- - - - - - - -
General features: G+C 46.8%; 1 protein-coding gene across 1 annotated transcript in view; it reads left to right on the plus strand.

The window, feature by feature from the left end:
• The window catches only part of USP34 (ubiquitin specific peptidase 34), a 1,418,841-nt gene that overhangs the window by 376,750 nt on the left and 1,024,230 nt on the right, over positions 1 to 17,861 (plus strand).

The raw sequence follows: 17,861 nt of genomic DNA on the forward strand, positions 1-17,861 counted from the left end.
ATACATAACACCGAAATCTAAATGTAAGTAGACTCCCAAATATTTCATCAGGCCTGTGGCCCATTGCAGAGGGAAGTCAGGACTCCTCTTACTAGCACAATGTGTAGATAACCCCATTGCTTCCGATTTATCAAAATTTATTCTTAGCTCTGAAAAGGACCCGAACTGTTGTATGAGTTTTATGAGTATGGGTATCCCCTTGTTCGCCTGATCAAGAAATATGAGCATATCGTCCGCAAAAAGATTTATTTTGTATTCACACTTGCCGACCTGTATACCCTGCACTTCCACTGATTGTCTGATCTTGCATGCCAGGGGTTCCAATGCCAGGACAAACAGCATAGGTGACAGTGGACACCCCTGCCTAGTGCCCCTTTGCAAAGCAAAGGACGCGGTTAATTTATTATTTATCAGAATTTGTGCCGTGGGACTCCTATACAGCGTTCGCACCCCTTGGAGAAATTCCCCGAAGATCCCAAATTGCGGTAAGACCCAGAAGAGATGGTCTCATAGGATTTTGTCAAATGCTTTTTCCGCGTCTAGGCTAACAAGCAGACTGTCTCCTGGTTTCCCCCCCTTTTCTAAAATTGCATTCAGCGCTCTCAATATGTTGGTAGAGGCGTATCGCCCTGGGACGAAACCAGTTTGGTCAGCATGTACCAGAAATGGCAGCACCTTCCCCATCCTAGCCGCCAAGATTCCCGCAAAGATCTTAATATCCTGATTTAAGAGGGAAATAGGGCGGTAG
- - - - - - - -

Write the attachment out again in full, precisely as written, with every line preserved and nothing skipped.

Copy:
General features: G+C 46.8%; 1 protein-coding gene across 1 annotated transcript in view; it reads left to right on the plus strand.

The window, feature by feature from the left end:
• The window catches only part of USP34 (ubiquitin specific peptidase 34), a 1,418,841-nt gene that overhangs the window by 376,750 nt on the left and 1,024,230 nt on the right, over positions 1 to 17,861 (plus strand).

The raw sequence follows: 17,861 nt of genomic DNA on the forward strand, positions 1-17,861 counted from the left end.
ATACATAACACCGAAATCTAAATGTAAGTAGACTCCCAAATATTTCATCAGGCCTGTGGCCCATTGCAGAGGGAAGTCAGGACTCCTCTTACTAGCACAATGTGTAGATAACCCCATTGCTTCCGATTTATCAAAATTTATTCTTAGCTCTGAAAAGGACCCGAACTGTTGTATGAGTTTTATGAGTATGGGTATCCCCTTGTTCGCCTGATCAAGAAATATGAGCATATCGTCCGCAAAAAGATTTATTTTGTATTCACACTTGCCGACCTGTATACCCTGCACTTCCACTGATTGTCTGATCTTGCATGCCAGGGGTTCCAATGCCAGGACAAACAGCATAGGTGACAGTGGACACCCCTGCCTAGTGCCCCTTTGCAAAGCAAAGGACGCGGTTAATTTATTATTTATCAGAATTTGTGCCGTGGGACTCCTATACAGCGTTCGCACCCCTTGGAGAAATTCCCCGAAGATCCCAAATTGCGGTAAGACCCAGAAGAGATGGTCTCATAGGATTTTGTCAAATGCTTTTTCCGCGTCTAGGCTAACAAGCAGACTGTCTCCTGGTTTCCCCCCCTTTTCTAAAATTGCATTCAGCGCTCTCAATATGTTGGTAGAGGCGTATCGCCCTGGGACGAAACCAGTTTGGTCAGCATGTACCAGAAATGGCAGCACCTTCCCCATCCTAGCCGCCAAGATTCCCGCAAAGATCTTAATATCCTGATTTAAGAGGGAAATAGGGCGGTAG